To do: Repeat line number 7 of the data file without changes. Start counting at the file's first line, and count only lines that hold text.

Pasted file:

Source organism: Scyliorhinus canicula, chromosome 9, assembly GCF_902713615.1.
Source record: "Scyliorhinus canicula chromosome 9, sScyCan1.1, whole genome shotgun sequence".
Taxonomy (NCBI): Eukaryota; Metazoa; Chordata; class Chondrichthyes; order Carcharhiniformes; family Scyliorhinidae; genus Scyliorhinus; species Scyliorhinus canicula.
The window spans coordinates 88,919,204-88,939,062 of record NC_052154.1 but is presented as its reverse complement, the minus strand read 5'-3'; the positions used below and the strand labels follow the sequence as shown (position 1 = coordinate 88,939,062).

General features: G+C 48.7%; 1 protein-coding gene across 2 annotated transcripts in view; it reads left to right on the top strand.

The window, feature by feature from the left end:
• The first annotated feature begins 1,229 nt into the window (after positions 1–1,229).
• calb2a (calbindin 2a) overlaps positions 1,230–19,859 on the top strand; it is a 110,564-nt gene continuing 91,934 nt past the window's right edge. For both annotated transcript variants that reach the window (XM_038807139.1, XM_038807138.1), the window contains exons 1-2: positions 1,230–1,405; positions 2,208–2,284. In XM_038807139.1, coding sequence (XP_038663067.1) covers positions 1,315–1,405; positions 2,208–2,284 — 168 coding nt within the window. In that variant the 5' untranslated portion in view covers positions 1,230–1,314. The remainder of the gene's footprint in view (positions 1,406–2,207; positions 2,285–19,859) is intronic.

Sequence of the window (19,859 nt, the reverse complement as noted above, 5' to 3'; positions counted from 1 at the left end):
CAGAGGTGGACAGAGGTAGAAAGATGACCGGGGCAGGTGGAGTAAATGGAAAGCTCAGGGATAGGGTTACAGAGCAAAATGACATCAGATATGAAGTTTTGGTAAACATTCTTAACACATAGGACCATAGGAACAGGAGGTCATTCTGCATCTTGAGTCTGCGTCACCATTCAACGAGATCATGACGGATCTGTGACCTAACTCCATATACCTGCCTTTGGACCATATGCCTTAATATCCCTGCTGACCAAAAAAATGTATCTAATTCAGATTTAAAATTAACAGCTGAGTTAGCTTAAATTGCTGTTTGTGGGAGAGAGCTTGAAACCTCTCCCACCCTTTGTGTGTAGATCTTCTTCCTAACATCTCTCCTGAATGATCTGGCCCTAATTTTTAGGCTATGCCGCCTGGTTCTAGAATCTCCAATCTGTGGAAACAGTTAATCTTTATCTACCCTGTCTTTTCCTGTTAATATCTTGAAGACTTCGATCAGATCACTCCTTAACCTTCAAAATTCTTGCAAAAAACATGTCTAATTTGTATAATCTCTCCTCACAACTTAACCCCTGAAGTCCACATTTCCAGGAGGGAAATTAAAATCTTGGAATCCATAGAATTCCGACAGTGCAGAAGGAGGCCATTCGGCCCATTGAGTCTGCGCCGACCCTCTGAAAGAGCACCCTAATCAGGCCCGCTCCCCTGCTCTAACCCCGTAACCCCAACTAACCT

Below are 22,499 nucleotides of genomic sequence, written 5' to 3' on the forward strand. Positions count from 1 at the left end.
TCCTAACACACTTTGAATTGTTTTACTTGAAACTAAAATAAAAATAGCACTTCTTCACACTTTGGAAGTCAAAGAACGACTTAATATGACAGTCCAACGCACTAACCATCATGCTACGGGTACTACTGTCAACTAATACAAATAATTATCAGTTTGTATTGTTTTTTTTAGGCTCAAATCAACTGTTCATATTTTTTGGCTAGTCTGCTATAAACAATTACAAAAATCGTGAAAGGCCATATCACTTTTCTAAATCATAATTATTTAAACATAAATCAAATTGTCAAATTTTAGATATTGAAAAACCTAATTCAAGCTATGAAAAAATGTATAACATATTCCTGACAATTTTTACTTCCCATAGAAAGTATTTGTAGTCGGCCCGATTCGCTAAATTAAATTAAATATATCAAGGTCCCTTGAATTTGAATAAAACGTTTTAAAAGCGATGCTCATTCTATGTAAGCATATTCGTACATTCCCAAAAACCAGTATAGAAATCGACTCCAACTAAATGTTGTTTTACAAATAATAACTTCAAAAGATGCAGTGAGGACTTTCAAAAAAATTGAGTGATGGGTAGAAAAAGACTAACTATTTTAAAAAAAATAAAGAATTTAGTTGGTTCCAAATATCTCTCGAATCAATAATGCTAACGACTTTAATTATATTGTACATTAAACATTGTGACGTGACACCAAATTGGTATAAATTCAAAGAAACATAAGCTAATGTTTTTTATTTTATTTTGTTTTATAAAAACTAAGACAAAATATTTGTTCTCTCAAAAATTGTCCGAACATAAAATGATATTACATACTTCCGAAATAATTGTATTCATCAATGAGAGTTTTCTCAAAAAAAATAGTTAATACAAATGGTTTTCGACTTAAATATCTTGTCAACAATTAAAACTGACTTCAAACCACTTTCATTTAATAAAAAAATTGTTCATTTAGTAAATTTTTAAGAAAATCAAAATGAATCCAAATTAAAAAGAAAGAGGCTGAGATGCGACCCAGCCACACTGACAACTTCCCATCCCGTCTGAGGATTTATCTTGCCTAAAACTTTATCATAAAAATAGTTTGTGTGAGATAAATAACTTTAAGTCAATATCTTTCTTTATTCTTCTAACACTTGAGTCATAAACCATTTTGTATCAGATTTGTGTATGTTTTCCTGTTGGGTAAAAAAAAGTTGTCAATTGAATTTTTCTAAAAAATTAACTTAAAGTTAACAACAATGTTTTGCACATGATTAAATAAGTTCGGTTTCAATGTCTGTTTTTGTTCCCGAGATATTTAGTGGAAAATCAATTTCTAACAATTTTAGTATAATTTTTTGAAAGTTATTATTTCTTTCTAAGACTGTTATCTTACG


• The first annotated feature begins 1,229 nt into the window (after positions 1–1,229).